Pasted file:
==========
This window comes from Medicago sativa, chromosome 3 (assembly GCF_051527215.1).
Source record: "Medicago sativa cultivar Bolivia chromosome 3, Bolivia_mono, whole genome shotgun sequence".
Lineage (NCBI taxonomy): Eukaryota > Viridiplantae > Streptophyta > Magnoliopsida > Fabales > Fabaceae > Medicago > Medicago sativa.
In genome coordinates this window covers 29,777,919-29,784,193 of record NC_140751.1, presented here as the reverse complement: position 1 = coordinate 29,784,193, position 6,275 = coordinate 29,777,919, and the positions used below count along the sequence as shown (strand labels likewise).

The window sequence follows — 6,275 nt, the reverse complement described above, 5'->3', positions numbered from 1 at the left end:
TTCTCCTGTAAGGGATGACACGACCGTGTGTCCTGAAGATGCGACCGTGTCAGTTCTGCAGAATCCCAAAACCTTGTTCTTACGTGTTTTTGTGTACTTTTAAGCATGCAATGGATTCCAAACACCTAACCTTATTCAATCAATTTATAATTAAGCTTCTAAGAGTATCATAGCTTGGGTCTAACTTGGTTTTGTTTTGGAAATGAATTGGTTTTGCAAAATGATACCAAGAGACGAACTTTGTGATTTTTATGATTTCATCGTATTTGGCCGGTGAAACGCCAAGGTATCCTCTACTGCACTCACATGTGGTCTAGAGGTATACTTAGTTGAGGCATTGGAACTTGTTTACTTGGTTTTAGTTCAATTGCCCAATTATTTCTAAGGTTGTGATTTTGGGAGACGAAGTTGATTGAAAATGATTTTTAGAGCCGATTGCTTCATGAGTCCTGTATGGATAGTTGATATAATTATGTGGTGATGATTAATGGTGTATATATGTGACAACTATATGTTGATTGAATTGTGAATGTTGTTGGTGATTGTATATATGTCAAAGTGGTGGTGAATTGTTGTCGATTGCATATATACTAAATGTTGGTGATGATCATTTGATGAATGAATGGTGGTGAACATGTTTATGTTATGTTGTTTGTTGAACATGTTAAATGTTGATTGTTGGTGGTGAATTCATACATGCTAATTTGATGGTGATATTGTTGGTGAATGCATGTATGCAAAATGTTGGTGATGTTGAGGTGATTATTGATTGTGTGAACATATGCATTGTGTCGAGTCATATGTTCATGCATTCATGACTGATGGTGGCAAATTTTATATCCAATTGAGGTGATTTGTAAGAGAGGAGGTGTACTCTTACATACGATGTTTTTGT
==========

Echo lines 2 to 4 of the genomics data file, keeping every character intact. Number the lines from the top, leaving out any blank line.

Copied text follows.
Source record: "Medicago sativa cultivar Bolivia chromosome 3, Bolivia_mono, whole genome shotgun sequence".
Lineage (NCBI taxonomy): Eukaryota > Viridiplantae > Streptophyta > Magnoliopsida > Fabales > Fabaceae > Medicago > Medicago sativa.
In genome coordinates this window covers 29,777,919-29,784,193 of record NC_140751.1, presented here as the reverse complement: position 1 = coordinate 29,784,193, position 6,275 = coordinate 29,777,919, and the positions used below count along the sequence as shown (strand labels likewise).